Restoring tidal wetlands and their ecosystem services in Truro, Nova Scotia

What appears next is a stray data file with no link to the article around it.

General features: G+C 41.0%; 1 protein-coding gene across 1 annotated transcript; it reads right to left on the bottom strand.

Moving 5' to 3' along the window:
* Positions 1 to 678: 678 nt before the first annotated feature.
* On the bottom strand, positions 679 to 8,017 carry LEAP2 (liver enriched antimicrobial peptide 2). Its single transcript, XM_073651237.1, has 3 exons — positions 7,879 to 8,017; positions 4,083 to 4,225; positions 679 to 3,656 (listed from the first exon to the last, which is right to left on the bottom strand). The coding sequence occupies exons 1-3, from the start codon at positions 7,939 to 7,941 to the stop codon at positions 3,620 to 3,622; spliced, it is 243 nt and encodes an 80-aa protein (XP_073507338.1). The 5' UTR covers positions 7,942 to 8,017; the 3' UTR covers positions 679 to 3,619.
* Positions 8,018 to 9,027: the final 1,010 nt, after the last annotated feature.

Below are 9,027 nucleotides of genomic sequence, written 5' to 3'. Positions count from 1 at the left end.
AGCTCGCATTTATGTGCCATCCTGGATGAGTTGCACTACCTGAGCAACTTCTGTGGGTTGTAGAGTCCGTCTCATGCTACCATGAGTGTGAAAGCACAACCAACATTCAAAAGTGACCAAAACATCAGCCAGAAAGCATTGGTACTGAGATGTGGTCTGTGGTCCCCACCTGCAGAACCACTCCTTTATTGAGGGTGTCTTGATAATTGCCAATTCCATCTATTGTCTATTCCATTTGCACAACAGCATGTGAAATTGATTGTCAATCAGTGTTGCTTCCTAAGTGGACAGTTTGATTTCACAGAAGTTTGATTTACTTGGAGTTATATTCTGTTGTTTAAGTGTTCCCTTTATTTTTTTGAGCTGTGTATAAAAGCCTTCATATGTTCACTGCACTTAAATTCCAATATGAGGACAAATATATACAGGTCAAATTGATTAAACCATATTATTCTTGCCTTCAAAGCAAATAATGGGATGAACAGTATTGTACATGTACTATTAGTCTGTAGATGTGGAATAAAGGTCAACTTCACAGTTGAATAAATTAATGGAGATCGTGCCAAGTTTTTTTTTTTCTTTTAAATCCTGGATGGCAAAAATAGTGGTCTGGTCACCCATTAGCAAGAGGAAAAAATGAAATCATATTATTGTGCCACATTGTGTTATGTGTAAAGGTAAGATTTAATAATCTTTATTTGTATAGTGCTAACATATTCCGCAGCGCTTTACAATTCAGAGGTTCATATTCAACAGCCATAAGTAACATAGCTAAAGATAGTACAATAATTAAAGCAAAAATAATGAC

Tidal wetlands form the first line of defense during severe storm events; however, the development of Nova Scotia’s coastlines has led to the loss of nearly 85% of tidal wetlands. A large portion of the wetland habitat loss can be attributed to hardened coastal protection measures (such as dikes, berms and shore armouring), which are already beginning to fail with current storm surges and sea-level rise. Truro, Nova Scotia is a town of 12,000 people, located on the floodplain of the Salmon River that flows into the Bay of Fundy, and is part of a large network of dikes along the Salmon River. To ensure the long-term protection of the community and to maintain the coastal ecosystem, a Joint Flood Advisory Committee was formed, with representatives from the County of Colchester, Town of Truro, Millbrook First Nation and provincial government departments and the public. The committee commissioned a comprehensive flood risk study of Truro that recommended several options for reducing flood risk. Of the options provided, no single solution was found to be effective and no measure under CAD$100 million was found to protect more than 20% of the priority areas. This led to the stakeholders’ decision to opt for managed retreat, allowing for the shortening and realignment of the dyke and restoration of the tidal wetland. It is estimated that within three years post-breach, the restored North Onslow tidal wetland will be operating as a near optimum salt marsh habitat and regulating (e.g. acting as a storm buffer) ecosystem services.

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